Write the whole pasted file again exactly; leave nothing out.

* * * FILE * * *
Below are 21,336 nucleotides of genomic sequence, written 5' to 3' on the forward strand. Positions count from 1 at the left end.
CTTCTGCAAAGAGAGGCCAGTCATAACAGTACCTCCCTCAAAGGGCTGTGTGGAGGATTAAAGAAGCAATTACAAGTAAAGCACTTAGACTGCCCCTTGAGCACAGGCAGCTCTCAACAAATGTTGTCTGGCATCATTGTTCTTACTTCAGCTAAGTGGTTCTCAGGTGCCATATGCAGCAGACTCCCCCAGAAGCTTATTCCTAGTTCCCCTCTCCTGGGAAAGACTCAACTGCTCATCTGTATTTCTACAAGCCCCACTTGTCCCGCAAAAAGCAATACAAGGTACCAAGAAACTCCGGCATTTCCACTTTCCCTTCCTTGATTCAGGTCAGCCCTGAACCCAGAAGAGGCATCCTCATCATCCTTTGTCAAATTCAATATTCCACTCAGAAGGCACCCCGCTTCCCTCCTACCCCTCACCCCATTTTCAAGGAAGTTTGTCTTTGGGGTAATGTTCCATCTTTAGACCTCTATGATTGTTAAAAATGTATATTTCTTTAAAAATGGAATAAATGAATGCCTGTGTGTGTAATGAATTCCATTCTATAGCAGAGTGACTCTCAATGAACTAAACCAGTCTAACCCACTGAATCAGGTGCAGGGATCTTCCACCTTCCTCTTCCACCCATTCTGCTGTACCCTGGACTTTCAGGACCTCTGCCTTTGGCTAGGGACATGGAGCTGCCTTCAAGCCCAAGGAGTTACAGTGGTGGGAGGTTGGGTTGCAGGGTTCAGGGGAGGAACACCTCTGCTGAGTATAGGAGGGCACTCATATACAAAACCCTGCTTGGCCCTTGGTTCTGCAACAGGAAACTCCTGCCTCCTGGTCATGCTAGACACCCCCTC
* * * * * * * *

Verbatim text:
Below are 21,336 nucleotides of genomic sequence, written 5' to 3' on the forward strand. Positions count from 1 at the left end.
CTTCTGCAAAGAGAGGCCAGTCATAACAGTACCTCCCTCAAAGGGCTGTGTGGAGGATTAAAGAAGCAATTACAAGTAAAGCACTTAGACTGCCCCTTGAGCACAGGCAGCTCTCAACAAATGTTGTCTGGCATCATTGTTCTTACTTCAGCTAAGTGGTTCTCAGGTGCCATATGCAGCAGACTCCCCCAGAAGCTTATTCCTAGTTCCCCTCTCCTGGGAAAGACTCAACTGCTCATCTGTATTTCTACAAGCCCCACTTGTCCCGCAAAAAGCAATACAAGGTACCAAGAAACTCCGGCATTTCCACTTTCCCTTCCTTGATTCAGGTCAGCCCTGAACCCAGAAGAGGCATCCTCATCATCCTTTGTCAAATTCAATATTCCACTCAGAAGGCACCCCGCTTCCCTCCTACCCCTCACCCCATTTTCAAGGAAGTTTGTCTTTGGGGTAATGTTCCATCTTTAGACCTCTATGATTGTTAAAAATGTATATTTCTTTAAAAATGGAATAAATGAATGCCTGTGTGTGTAATGAATTCCATTCTATAGCAGAGTGACTCTCAATGAACTAAACCAGTCTAACCCACTGAATCAGGTGCAGGGATCTTCCACCTTCCTCTTCCACCCATTCTGCTGTACCCTGGACTTTCAGGACCTCTGCCTTTGGCTAGGGACATGGAGCTGCCTTCAAGCCCAAGGAGTTACAGTGGTGGGAGGTTGGGTTGCAGGGTTCAGGGGAGGAACACCTCTGCTGAGTATAGGAGGGCACTCATATACAAAACCCTGCTTGGCCCTTGGTTCTGCAACAGGAAACTCCTGCCTCCTGGTCATGCTAGACACCCCCTC